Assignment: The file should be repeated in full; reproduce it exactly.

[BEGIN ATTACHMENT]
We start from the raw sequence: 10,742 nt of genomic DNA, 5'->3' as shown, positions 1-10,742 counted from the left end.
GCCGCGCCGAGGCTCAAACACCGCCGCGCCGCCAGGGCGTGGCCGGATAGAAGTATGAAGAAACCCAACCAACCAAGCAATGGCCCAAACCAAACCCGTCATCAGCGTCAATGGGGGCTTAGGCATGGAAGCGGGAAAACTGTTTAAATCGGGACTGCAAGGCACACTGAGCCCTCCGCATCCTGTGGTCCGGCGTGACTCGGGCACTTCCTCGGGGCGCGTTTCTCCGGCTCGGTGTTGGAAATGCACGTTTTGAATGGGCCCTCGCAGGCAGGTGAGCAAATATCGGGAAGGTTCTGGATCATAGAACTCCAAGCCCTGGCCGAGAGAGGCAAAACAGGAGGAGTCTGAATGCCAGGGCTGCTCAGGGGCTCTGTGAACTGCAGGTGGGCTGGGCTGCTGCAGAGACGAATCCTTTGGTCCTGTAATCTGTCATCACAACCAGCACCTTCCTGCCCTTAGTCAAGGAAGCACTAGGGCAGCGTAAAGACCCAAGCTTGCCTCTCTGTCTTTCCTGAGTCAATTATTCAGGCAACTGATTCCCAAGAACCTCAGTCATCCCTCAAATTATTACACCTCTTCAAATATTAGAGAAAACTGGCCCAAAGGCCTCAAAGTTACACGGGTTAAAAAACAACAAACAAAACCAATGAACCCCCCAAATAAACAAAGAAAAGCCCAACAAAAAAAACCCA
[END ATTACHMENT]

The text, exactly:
We start from the raw sequence: 10,742 nt of genomic DNA, 5'->3' as shown, positions 1-10,742 counted from the left end.
GCCGCGCCGAGGCTCAAACACCGCCGCGCCGCCAGGGCGTGGCCGGATAGAAGTATGAAGAAACCCAACCAACCAAGCAATGGCCCAAACCAAACCCGTCATCAGCGTCAATGGGGGCTTAGGCATGGAAGCGGGAAAACTGTTTAAATCGGGACTGCAAGGCACACTGAGCCCTCCGCATCCTGTGGTCCGGCGTGACTCGGGCACTTCCTCGGGGCGCGTTTCTCCGGCTCGGTGTTGGAAATGCACGTTTTGAATGGGCCCTCGCAGGCAGGTGAGCAAATATCGGGAAGGTTCTGGATCATAGAACTCCAAGCCCTGGCCGAGAGAGGCAAAACAGGAGGAGTCTGAATGCCAGGGCTGCTCAGGGGCTCTGTGAACTGCAGGTGGGCTGGGCTGCTGCAGAGACGAATCCTTTGGTCCTGTAATCTGTCATCACAACCAGCACCTTCCTGCCCTTAGTCAAGGAAGCACTAGGGCAGCGTAAAGACCCAAGCTTGCCTCTCTGTCTTTCCTGAGTCAATTATTCAGGCAACTGATTCCCAAGAACCTCAGTCATCCCTCAAATTATTACACCTCTTCAAATATTAGAGAAAACTGGCCCAAAGGCCTCAAAGTTACACGGGTTAAAAAACAACAAACAAAACCAATGAACCCCCCAAATAAACAAAGAAAAGCCCAACAAAAAAAACCCA